sinus

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sinus,

cavity or hollow space in the body, usually filled with air or blood. In humans the paranasal sinuses, mucus-lined cavities in the bones of the face, are connected by passageways to the nose and probably help to warm and moisten inhaled air. When drainage from them is blocked, as after a cold, these sinuses often become infected, a condition called sinusitis. The accumulation of pus results in pressure, headaches, pain, and general discomfort. In invertebrates one of the spaces among the muscles and viscera through which blood returns to the heart is also known as a sinus.

sinus

(sÿ -nŭs) A semienclosed break along the borders of a lunar mare or in a scarp. The word is used in the approved name of such a feature on the Moon. (Latin: bay)

Sinus

 

in anatomy, a cavity, protrusion, or long closed channel. In vertebrates (including man), the term “sinus” refers to a channel filled with venous blood in the dura mater. The cavity in some cranial bones is also called a sinus. [23–1297–]

sinus

[′sī·nəs]
(biology)
A cavity, recess, or depression in an organ, tissue, or other part of an animal body.

sinus

1. Anatomy
a. any bodily cavity or hollow space
b. a large channel for venous blood, esp between the brain and the skull
c. any of the air cavities in the cranial bones
2. Pathol a passage leading to a cavity containing pus
3. Botany a small rounded notch between two lobes of a leaf, petal, etc.
4. an irregularly shaped cavity
References in periodicals archive ?
At necropsy, a poorly demarcated, 2 x 2 x 3-cm, firm, tan, friable, infiltrative mass was present in the preorbital diverticulum of the infraorbital sinus just left of midline, surrounded by a thick, yellow material (Fig 2).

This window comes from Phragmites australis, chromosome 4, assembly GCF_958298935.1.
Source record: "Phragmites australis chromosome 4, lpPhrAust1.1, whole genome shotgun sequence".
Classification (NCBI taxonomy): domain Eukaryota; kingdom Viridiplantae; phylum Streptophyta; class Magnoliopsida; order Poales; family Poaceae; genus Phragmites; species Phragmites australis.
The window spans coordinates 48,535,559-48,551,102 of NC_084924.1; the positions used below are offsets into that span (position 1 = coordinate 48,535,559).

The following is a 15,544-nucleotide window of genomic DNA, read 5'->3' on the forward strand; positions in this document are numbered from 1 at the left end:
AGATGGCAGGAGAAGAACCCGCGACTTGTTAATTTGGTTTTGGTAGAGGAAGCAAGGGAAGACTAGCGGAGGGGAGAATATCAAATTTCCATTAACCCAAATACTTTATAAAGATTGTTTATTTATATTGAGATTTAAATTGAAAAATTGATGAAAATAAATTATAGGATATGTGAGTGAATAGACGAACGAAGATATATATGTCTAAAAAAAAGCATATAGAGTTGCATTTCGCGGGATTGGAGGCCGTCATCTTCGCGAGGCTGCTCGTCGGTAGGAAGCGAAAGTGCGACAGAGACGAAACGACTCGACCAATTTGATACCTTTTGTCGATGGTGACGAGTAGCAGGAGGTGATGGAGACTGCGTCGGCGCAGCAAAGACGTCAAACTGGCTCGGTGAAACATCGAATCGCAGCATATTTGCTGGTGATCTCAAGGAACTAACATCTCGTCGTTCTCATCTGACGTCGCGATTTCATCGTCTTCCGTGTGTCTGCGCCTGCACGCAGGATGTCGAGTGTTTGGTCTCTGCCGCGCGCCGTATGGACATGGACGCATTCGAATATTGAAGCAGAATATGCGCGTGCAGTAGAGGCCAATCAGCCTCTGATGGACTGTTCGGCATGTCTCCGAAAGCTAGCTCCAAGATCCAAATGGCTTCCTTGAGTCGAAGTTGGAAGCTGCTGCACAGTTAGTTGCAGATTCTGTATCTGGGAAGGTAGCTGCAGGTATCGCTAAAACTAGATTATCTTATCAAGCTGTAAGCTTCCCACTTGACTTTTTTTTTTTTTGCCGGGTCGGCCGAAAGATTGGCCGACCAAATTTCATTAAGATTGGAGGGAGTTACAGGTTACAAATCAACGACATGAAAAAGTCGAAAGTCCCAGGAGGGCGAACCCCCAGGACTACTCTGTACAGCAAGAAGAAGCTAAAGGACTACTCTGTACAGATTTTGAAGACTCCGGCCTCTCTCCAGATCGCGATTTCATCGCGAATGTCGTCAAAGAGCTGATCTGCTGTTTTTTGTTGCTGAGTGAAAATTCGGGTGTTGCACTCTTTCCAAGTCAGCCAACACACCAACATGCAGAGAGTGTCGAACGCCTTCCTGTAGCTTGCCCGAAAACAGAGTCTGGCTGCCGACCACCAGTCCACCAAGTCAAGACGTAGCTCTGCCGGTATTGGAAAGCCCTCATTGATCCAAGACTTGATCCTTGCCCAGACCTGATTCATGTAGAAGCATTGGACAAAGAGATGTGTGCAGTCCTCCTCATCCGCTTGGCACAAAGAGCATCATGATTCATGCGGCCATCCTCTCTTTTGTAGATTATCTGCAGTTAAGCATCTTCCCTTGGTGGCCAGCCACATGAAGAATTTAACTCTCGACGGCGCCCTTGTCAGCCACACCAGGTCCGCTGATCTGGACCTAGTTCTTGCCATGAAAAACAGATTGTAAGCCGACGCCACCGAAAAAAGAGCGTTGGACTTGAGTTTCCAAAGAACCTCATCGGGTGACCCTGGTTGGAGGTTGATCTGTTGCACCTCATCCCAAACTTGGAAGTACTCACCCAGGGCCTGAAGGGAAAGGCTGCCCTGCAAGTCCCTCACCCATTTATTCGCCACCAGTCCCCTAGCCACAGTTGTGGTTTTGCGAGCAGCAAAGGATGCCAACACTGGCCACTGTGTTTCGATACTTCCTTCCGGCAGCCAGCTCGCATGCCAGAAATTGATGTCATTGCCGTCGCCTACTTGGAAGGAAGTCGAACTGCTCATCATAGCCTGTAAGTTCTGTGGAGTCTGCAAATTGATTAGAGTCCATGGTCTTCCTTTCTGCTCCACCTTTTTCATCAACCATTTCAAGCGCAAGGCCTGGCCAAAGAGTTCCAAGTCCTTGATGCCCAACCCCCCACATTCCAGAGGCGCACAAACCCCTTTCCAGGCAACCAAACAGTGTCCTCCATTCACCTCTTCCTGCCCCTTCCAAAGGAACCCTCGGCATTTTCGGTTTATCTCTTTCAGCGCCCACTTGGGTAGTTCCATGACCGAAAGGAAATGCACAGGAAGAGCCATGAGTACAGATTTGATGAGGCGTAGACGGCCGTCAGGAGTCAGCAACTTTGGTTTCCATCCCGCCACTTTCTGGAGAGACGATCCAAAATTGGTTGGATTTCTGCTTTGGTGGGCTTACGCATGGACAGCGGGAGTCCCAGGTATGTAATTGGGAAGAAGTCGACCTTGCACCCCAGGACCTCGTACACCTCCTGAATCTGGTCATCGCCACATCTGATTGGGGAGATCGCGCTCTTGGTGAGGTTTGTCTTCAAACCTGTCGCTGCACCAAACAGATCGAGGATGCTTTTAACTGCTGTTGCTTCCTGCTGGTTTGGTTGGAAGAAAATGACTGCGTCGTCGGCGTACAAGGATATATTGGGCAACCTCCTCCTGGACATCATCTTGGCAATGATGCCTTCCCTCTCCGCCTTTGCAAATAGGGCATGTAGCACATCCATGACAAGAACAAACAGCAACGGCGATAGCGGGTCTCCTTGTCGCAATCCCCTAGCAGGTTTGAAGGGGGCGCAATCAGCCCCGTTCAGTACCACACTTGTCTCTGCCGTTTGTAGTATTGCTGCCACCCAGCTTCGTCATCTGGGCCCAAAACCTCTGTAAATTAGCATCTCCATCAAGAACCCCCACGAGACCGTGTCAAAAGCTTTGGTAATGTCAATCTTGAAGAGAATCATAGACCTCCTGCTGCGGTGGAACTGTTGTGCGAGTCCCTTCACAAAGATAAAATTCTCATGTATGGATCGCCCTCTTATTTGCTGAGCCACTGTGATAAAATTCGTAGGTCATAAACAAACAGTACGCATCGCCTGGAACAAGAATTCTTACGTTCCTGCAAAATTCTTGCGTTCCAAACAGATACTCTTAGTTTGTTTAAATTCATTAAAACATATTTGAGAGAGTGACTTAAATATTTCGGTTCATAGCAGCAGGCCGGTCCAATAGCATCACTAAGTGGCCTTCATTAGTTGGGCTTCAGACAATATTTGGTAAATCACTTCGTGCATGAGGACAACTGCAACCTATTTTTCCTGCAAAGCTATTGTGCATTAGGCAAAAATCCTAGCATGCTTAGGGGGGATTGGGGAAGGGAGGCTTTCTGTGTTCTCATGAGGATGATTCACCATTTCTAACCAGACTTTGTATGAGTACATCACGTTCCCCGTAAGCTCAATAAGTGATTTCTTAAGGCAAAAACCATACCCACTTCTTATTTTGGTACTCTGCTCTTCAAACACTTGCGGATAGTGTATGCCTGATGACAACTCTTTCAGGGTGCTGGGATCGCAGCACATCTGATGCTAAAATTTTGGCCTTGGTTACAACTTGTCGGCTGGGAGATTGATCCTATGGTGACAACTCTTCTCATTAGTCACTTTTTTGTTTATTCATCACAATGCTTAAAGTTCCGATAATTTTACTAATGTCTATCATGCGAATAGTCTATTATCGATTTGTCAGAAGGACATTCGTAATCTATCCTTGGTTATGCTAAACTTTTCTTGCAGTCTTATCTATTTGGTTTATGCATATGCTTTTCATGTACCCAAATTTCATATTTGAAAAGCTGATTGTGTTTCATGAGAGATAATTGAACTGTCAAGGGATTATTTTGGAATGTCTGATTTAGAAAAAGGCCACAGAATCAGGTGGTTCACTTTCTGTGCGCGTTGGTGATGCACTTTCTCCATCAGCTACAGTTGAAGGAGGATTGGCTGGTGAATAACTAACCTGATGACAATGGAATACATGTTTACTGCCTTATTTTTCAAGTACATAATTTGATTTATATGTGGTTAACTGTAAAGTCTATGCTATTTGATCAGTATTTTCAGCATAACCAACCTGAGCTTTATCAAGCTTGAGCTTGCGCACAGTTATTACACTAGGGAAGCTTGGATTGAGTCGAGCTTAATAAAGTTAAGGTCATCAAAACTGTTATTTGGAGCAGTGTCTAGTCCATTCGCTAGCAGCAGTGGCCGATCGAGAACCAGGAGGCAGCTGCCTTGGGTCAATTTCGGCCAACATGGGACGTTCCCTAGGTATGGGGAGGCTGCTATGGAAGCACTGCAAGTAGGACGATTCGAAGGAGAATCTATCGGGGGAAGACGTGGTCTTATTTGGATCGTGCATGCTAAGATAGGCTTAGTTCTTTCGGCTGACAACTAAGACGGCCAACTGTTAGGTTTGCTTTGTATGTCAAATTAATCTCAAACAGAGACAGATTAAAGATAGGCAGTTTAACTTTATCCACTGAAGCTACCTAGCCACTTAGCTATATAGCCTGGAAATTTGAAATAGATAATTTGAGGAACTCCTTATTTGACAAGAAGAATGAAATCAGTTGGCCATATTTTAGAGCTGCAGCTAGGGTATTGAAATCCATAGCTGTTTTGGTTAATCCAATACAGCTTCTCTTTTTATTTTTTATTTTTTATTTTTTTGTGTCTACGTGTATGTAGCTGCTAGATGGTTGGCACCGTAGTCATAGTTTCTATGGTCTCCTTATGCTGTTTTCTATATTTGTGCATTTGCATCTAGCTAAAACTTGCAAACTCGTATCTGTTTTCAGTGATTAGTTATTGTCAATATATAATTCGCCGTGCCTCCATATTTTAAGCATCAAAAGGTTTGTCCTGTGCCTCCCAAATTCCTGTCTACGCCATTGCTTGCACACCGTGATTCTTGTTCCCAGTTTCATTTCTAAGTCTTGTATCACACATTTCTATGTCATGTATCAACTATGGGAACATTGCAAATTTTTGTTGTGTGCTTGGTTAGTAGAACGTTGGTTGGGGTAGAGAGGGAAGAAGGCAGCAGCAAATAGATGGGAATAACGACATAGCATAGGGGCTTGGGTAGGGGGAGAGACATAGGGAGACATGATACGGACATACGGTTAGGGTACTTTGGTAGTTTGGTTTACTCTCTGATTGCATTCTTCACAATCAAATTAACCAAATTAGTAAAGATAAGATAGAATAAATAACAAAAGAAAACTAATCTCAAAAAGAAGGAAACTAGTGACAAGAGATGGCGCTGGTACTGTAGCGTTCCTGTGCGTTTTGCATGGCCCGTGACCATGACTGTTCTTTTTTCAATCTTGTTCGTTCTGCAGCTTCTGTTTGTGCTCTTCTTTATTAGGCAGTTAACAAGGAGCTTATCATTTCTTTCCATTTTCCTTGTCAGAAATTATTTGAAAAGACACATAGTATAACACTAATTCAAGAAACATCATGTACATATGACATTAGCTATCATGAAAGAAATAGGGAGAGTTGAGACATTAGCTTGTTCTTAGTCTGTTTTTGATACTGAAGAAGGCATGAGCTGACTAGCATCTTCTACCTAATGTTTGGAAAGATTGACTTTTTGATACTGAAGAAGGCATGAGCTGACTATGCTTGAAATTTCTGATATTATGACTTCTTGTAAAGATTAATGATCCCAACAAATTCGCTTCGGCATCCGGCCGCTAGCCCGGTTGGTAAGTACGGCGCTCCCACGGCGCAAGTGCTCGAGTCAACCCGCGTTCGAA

Histopathologic examination of the infraorbital sinus (Fig 3) revealed a mass composed of polygonal cells with frequent arrangement into tubular and acinar cells, structures indicative of glandular differentiation.
Accessibility to the infraorbital sinus, where the tumor was located in this patient, is limited to an opening of less than 1 mm in most species, via the aperture sinus infraorbitalis.
On the second CT, the presence of a small amount of mineralization surrounded by attenuating material consistent with the presence of fluid or soft tissue in the infraorbital sinus was observed.
The differential diagnoses included infectious disease (mycobacteriosis, fungal or bacterial granuloma, poxvirus), hypovitaminosis A-induced abscess or granuloma involving the infraorbital sinus, foreign body reaction, trauma, and infiltrative neoplasia.
Caseous material had invaded the retrobulbar space of the right eye, the right commissure of the beak, and the preorbital diverticulum of the infraorbital sinus and a large cavity remained after debridement (Fig 3).
Sections of periorbital tissue, infraorbital sinus epithelium, trachea, lung, crop, kidney, and liver were fixed in 10% neutral buffered formalin, processed routinely, and sectioned at 5 [micro]m.